Question: What happens if you have to self-quarantine and you live with people?

Dr. Baldock: If you have been tested for COVID-19 and are awaiting your results but have only mild symptoms, you will likely be told to return home to self-quarantine. This means not only remaining in your home but also to limit exposure as much as possible to others within your household. Ways to accomplish this include confining the ill person to their own room and preferably to their own bathroom. If a bathroom must be shared, then wiping down all surfaces, including door handles, with a disinfectant spray or wipe after each use is vital. This virus spreads through droplets. This means if an infected person coughs or sneezes, droplets settle on surfaces that another person can touch and transmit to their nose, mouth or eyes unknowingly.  These droplets live on various surfaces for different lengths of time depending on the type of material. The droplets are generally fairly heavy and will not travel more than a few feet, which is why the 6-foot distancing rule is so important. Having the infected person wear a mask will also help prevent the spray of droplets into the environment. 

Question: What self-care can you do to at least alleviate symptoms? How long can you expect to feel bad?

Dr. Baldock: Self-care if you are infected includes the basic recommendations we give for virtually any respiratory illness and includes rest (believe it or not, sleep has a biologic function in helping your body repair damaged cells), adequate hydration, especially if running a fever, eating healthily and taking acetaminophen (Tylenol) for fever/aches. Currently, there are reports that NSAIDs such as ibuprofen (Motrin, Advil) may worsen the clinical course for this particular virus and should be avoided. 

There is no “typical” course as of yet known, as we are learning as we go. We are seeing the spectrum, from carriers who exhibit no symptoms at all to those with typical cold symptoms lasting seven to 10 days to the more serious complications of pneumonia and respiratory failure. Thankfully the latter is rare.

Question: I know it’s different if you have underlying health problems. What underlying health problems are we talking about?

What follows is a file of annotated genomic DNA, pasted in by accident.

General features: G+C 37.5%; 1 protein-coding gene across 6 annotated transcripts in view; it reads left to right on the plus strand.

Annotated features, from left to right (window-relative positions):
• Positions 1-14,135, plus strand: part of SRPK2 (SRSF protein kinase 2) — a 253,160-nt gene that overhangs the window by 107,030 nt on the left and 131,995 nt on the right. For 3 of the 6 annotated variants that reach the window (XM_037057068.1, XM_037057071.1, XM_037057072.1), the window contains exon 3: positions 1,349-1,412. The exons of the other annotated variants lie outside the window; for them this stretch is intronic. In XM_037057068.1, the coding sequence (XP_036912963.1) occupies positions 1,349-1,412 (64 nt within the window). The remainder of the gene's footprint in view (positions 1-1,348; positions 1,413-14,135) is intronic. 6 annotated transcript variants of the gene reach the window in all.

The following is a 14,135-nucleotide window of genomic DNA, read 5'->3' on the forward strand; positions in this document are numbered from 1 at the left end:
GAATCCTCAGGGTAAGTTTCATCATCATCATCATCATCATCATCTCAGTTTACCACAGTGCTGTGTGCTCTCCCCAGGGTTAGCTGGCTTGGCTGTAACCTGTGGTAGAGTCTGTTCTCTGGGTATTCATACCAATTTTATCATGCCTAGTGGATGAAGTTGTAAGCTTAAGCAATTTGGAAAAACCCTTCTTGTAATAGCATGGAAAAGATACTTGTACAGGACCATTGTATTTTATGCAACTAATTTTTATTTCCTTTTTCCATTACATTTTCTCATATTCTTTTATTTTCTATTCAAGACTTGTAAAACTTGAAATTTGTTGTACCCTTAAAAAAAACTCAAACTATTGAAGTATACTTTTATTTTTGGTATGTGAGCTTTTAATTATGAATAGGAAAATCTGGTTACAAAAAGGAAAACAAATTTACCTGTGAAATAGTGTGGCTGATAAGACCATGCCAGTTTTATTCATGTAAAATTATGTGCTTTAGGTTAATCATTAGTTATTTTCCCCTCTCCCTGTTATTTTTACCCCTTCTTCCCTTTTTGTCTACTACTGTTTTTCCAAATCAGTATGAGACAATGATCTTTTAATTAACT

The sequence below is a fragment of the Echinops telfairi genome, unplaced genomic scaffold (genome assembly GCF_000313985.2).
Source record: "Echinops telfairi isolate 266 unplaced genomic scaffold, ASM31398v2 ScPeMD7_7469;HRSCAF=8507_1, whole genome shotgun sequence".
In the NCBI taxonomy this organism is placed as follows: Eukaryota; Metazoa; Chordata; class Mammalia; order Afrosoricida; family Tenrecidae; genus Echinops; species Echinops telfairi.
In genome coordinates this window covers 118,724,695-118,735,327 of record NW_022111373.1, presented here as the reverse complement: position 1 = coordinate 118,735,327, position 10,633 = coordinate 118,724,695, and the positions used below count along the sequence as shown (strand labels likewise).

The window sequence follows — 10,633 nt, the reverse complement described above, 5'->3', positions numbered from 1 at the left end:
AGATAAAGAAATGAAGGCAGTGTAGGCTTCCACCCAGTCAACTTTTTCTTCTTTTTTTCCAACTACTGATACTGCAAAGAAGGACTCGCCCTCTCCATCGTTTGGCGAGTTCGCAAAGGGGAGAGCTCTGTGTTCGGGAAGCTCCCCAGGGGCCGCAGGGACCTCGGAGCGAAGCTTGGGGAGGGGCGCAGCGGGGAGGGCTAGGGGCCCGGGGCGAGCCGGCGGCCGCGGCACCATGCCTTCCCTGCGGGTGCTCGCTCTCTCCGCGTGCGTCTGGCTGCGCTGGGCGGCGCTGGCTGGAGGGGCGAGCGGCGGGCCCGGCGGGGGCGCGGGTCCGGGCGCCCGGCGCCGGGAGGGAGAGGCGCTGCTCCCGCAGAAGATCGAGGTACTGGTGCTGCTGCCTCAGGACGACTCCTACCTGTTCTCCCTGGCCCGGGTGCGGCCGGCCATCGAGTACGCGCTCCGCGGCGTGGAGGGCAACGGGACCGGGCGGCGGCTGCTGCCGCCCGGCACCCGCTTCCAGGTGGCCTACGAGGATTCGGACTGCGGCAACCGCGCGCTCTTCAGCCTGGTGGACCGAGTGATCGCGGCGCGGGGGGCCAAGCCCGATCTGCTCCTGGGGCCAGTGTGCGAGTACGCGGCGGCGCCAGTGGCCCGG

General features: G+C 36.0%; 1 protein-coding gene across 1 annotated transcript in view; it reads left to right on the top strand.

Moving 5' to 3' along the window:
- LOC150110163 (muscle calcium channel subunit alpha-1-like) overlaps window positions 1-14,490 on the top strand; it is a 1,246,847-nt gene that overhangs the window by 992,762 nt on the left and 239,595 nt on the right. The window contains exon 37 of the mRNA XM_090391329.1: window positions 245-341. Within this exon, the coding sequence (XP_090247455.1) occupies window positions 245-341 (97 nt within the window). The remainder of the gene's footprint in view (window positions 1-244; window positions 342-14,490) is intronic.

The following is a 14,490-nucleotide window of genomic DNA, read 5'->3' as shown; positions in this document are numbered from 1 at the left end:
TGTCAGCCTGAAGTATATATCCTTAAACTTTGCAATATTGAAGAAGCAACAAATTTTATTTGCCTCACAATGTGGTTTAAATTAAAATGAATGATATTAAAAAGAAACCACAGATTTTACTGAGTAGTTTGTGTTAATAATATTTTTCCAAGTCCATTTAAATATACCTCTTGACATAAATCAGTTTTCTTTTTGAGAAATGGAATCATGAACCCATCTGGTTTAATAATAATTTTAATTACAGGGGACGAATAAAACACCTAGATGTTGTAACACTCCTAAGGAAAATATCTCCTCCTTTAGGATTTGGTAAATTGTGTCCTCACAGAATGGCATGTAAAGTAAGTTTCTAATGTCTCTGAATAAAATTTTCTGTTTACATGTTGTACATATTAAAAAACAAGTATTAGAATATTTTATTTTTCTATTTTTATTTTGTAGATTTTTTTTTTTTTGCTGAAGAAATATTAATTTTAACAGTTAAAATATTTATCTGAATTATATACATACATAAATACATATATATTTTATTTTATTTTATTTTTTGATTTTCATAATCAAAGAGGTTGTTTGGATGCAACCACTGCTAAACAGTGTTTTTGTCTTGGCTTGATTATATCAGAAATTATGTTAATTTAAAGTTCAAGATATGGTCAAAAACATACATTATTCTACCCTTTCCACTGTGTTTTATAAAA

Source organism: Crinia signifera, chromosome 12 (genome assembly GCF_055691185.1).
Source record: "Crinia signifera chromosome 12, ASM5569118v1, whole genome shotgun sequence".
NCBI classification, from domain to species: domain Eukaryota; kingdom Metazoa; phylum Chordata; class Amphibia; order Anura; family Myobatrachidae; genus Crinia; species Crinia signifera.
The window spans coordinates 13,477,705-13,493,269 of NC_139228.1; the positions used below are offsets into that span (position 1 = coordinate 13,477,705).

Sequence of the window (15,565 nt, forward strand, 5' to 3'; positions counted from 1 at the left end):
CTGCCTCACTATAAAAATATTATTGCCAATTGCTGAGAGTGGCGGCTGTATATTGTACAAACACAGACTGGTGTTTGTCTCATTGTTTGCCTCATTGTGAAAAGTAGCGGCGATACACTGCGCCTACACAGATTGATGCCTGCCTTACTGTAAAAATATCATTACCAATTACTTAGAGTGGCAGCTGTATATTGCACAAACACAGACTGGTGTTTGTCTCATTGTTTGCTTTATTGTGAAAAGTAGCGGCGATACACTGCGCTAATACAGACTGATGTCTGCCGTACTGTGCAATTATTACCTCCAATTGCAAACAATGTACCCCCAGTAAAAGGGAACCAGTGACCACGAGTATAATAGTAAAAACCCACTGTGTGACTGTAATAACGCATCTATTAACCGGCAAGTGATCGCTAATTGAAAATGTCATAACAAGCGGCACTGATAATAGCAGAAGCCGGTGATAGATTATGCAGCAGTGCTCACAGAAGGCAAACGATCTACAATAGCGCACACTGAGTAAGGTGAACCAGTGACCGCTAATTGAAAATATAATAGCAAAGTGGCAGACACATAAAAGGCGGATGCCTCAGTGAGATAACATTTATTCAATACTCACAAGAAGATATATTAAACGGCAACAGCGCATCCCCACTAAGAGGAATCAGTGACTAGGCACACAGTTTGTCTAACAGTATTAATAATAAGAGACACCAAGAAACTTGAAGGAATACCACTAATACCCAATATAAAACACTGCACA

Dr. Baldock: The high-risk population for complications of COVID-19 are (a) age 65 and older (b) chronic lung disease or moderate to severe asthma (c) immunocompromising conditions including those on chemotherapy, transplant patients, smokers, HIV/AIDs patients and those on chronic steroids or other immune weakening medications (d) diabetes (e) severe obesity defined as a BMI of 40 or greater (f) chronic kidney disease on dialysis and (g) chronic liver disease. 

Question: If you’re sick enough to be hospitalized, how long might you be in the hospital and on a respirator?

Dr. Baldock: This question would be difficult to answer right now because there are so many variables, so I would defer this one until we get more information.

Question: Why, all of a sudden, did this virus show up? Had it been dormant on Earth and for some reason “went viral?” Can we expect more of that?

Dr. Baldock: The current theory as to the origin of this virus is, like the SARS and MERS strains of coronavirus before this one, COVID-19 likely originated in an animal host. The horseshoe bat has been proposed as the likely culprit. The virus then developed the ability to jump from animal to human host likely through an intermediate animal host. For SARS, that intermediary was determined to be a civet cat and for MERS a dromedary camel. This is still being researched at this time and will take more genetic footprint tracing and animal testing before we can be certain of its origins. 

Question: Do we have any idea if coronavirus will be something that will pop up seasonally or be a danger through the summer?